Sea lampreys are masters of transformation. These ancient fish begin life as tiny worm-like creatures that bury in sandy riverbeds and filter food particles out of the water. However, after years of sedentary existence, lampreys undergo a dramatic metamorphosis; just like caterpillars turn into butterflies, lamprey larvae turn into, well, something less gorgeous. The fish grow larger, become active eel-like swimmers and leave their sandy homes to migrate out to sea. Once in the ocean, filter-feeding is passé and lampreys transform their mouths into a suction cup with alien-looking, circular rows of teeth that latch on to larger fish, pierce their skin and suck their blood; a rare case of parasitism in a vertebrate. However, these lifestyle changes come at a price. The saltier water in the ocean requires a complete overhaul of the gills, which handle the internal salt balance of fish. And, the digestion of a blood meal, which is extremely rich in protein, produces toxic ammonia that needs to be cleared into the water, through the gills. Julia Sunga and her colleagues at Wilfrid Laurier University, Canada, set about investigating how lampreys remodel their gills during metamorphosis to accommodate their new parasitic lifestyle.
In the lab, the team either held maturing lampreys in freshwater or transferred them to seawater to simulate their natural ocean migration. In addition, to study the change in diet, the team kept one group of lampreys in a tank together with some hapless rainbow trout that would serve as prey. The researchers then measured how much toxic ammonia had built up in the lampreys’ blood and how much they released into the water.
Over the course of the lampreys’ development, the quantity of toxic ammonia in their blood increased and was highest after metamorphosis. However, the amount of ammonia released into the water changed little throughout metamorphosis and was unaffected by whether the animals were held in freshwater or seawater. Even more surprisingly, those parasitic lampreys that were feasting on the blood of trout released 5 times more ammonia into the water than the lampreys that were not dining and this kept the levels of ammonia in their blood very low. To find out how, the researchers zoomed in on their gills.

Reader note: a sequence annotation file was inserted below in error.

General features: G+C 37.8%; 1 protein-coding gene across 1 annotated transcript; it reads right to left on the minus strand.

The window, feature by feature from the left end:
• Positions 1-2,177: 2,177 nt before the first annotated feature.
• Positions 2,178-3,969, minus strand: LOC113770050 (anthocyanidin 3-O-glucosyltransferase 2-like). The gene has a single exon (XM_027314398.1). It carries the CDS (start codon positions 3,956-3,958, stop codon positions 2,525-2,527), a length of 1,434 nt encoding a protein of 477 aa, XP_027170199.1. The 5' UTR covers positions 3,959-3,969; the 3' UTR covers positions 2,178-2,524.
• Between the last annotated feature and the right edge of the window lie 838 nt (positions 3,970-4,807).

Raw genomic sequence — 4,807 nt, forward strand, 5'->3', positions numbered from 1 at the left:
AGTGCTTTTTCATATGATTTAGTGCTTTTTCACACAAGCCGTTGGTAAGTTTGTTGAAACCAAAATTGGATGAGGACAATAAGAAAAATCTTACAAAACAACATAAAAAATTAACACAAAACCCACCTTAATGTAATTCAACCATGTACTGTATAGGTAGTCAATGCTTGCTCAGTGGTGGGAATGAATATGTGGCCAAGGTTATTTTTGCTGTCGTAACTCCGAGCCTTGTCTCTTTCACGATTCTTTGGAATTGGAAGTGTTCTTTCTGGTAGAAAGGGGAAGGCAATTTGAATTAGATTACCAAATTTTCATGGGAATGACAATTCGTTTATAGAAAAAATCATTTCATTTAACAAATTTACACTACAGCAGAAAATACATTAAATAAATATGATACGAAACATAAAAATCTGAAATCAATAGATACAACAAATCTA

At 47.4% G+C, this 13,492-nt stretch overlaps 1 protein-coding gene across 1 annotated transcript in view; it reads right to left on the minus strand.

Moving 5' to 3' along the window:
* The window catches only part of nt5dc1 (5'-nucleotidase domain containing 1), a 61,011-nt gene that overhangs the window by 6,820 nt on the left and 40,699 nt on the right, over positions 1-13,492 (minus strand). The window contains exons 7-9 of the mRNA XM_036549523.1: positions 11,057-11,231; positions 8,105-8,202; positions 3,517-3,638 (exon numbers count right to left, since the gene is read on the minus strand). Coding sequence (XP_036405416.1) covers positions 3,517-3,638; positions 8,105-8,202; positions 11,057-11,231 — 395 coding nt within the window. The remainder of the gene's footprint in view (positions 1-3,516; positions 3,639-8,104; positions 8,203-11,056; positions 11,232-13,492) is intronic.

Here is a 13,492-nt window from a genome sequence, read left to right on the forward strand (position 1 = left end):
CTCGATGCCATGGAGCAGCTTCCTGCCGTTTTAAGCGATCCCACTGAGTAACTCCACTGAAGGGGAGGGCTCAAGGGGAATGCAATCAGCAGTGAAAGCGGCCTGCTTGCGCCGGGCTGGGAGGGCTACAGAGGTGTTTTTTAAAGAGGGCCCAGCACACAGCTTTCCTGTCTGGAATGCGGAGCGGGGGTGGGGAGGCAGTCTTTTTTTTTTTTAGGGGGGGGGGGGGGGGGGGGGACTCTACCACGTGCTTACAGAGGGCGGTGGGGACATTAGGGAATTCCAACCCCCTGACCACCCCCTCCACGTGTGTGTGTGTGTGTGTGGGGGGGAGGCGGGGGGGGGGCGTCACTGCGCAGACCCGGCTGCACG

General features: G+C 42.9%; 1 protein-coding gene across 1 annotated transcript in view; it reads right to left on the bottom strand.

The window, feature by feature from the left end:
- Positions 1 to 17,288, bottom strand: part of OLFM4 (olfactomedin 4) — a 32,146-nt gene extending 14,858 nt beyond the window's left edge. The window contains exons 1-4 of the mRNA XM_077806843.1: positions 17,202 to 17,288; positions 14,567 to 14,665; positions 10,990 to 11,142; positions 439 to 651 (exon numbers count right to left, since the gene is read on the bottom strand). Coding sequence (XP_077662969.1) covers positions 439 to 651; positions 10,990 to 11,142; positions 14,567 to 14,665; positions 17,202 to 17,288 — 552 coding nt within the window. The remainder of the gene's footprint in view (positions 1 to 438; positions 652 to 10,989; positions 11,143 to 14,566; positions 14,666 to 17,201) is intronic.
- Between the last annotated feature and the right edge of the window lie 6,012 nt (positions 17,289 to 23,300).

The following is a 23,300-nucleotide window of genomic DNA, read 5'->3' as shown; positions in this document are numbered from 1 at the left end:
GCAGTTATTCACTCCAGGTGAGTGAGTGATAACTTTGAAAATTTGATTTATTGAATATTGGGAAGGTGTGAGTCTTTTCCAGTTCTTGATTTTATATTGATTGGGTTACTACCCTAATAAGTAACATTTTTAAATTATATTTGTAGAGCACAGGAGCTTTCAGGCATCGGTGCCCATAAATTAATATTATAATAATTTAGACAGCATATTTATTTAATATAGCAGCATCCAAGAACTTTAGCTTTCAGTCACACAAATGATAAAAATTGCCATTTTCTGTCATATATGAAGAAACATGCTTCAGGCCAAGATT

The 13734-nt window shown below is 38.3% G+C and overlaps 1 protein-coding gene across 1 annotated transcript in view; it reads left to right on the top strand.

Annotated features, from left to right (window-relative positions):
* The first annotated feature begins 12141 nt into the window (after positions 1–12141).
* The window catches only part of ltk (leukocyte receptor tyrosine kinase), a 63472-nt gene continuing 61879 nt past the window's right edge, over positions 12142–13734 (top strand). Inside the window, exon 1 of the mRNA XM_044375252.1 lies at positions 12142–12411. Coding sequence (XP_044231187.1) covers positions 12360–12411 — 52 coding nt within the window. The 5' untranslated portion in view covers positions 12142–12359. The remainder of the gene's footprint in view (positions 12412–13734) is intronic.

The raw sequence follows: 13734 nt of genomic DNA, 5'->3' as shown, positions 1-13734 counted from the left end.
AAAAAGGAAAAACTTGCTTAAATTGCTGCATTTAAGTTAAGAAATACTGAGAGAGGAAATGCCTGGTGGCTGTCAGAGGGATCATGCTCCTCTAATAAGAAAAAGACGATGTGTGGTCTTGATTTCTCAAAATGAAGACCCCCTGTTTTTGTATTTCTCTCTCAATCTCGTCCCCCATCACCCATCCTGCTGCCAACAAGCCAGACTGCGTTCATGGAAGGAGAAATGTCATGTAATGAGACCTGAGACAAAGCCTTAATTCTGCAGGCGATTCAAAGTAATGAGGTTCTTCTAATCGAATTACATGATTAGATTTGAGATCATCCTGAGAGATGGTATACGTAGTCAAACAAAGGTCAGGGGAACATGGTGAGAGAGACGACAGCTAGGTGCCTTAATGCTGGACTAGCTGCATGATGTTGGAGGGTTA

Immunohistochemistry revealed that larval lamprey gills were covered in rhesus glycoproteins, small channels that can funnel ammonia across cell membranes. The researchers also found a proton pump that generates acidic conditions around the channels to promote the removal of ammonia from the lampreys’ blood, expelling it into freshwater. However, during metamorphosis, these proteins began to disappear. Instead, new cells started to develop, packed with power-generating mitochondria, which would maintain the lampreys’ salt balance in seawater. These new cells had their own ammonia channels, only this time, they were linked to a sodium/potassium pump. Under the microscope, the two proteins seemed to overlap perfectly within the cells, especially in lamprey that had been feasting on blood. Thus, it seems that lamprey have a broad toolkit at their disposal to clear ammonia from their blood, which they adjust throughout development, based on the salinity of the water and their preferred diet.
Lampreys are ancient creatures that pre-date the evolution of jaws and their intricate life cycle spans a broad range of habitats, appearances, behaviours and diets. This close look at the gills of developing lampreys revealed the surprisingly flexible machinery that allows the versatile creatures to maintain salt balance and ammonia excretion throughout their changing lifestyle. A lamprey's transformation may be less pretty than that of a butterfly but, nonetheless, parasitic lamprey are awe-inspiring creatures, just in a nightmarish kind of way.